Blog Post

Stimulus To Be or Not To Be

Stocks rose Monday on hopes for more Covid relief but retreated Tuesday after President Trump halted talks with Congress.  Adding to the uncertainty was Federal Reserve Chairman, Jerome Powell’s comments to the National Association for Business Economics annual meeting warning of tragic consequences if Congress and the White House don’t provide additional support. 

On Wednesday President Trump he would be willing to accept pieces of the relief spending on things like airlines but House Speaker Nancy Pelosi declined.

On Thursday the President reversed course and sent Steven Mnuchin back to negotiate a broad relief bill with the House.

On Friday news broke of the White House preparing a $1.8TN relief bill up from the $1.6TN previous offer with the House still at $2.2TN.  Then in the afternoon on a radio interview, Trump said he was hoping to do even more than the Democrat’s bill included.

Stocks finished the week with the biggest gains in three months.

European Central Bank President, Christine Lagarde announced that the ECB is ready to inject more monetary stimulus including cutting interest rates further below zero.

The FED released the minutes of the September meeting which showed divisions on applying the new policy framework to keep rates low.

Treasury yields rose with the 30-year bond yield at 1.566% and the 10-Year note at 0.773%.  Crude oil rose to $40.54 a barrel and natural gas rose to $2.76 per MMBTUs.  The U.S. dollar index fell to 93.06 and gold prices rose to $1934 an ounce.

In the economic numbers this week:

  • IHS Markit reported non-manufacturing (services) purchasing managers indexes.  Keep in mind that anything below 50 represents contraction and over 50 represents expansion:
    • U.S. services fell from 55.0 in August to 54.6 in September.
    • Eurozone composite fell from 51.9 in August to 50.4 in September.
    • Japan services rose from 45.0 in August to 46.9 in September.
  • Household spending in Japan dropped 6.9% in August, following a 7.6% decline in July.  Japan’s household spending has declined every month since September 2019.
  • U.K. gross domestic product rose 8.0% in the three months ending in August following five consecutive three month periods of declines.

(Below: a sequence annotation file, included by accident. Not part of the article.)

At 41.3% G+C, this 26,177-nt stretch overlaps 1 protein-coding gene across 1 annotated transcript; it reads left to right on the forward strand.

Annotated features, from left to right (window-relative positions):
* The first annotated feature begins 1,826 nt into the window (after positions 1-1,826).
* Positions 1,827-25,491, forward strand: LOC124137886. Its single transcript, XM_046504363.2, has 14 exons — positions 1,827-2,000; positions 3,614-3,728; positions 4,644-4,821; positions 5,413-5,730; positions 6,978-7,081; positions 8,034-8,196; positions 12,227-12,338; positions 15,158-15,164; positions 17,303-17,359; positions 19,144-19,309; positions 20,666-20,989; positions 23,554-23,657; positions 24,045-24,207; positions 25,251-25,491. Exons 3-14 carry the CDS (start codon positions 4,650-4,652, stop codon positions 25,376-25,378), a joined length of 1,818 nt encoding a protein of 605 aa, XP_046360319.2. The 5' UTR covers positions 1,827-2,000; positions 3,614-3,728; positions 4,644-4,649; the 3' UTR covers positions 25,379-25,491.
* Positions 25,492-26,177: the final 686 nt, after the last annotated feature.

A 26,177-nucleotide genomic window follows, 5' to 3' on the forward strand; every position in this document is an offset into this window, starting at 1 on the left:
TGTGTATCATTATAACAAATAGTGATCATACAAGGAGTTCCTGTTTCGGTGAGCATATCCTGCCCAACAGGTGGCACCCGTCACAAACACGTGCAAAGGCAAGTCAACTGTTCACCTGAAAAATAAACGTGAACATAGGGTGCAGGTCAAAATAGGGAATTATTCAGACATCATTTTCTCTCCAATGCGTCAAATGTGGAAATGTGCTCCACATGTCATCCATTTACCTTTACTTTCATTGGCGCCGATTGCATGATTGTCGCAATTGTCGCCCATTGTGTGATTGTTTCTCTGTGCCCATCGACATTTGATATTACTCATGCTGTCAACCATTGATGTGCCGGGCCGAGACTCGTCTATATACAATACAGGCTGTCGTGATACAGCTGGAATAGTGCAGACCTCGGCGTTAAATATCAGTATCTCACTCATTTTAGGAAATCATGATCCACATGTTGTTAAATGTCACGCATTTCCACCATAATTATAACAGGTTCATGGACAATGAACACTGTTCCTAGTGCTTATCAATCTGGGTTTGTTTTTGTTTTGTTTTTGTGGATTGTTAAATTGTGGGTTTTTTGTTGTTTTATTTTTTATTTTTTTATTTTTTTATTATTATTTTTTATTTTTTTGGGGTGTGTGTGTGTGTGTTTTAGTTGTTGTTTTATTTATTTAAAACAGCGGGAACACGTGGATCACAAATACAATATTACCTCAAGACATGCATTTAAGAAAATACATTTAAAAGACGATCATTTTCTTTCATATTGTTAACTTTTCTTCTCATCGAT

• The Congressional Budget Office reported that in the fiscal year ending in September the U.S. had a deficit of $3.1TN up from $984BN in the previous year.
  • The Commerce Department reported that the U.S. trade deficit grew 5.9% in August.  While both imports and exports grew, the US imports far more than it exports.
  • The Labor Department reported:
    • A seasonally adjusted 840,000 workers filed initial claims for unemployment in the prior week, a decrease of 9,000 from a revised 849,000 the week before.  The weekly claims still remain above the pre-pandemic record of 695,000.

    • Continuing claims fell to 11MM down from 12MM partly due to people exhausting unemployment claims.

  • The EIA weekly oil report is here wpsrsummary (10).  Also, the EIA reported in the past week:
    • Field production of crude oil rose from 10.7MM barrels per day to 11MM barrels per day.
    • Natural gas storage rose by 75BN cubic feet and is above the highest level at this time of year during the past five years.
  • Baker Hughes reported the number of active oil rigs rose 4 to 193.  The number of active natural gas rigs decreased 1 to 73.

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Best Regards,

Loren C. Rex, CFP®, AIF®, MA                                                   Erik A Smith AIF®

President                                                                                        Managing Partner

Generations Financial Planning & Wealth Management            269-441-4143

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Registered Representative of and securities offered through Cambridge Investment Research, Inc., a Broker/Dealer, Member FINRA/SIPC.  Investment Advisor Representative, Cambridge Investment Research Advisors, Inc., a Registered Investment Advisor.  Cambridge and Generations Financial Planning & Wealth Management are separate companies and are not affiliated. 

These are the opinions of Loren Rex and Erik Smith and are not necessarily those of Cambridge, are for informational purposes only, and should not be construed or acted upon as individualized investment advice.  The Indices mentioned are unmanaged and cannot be invested into directly.


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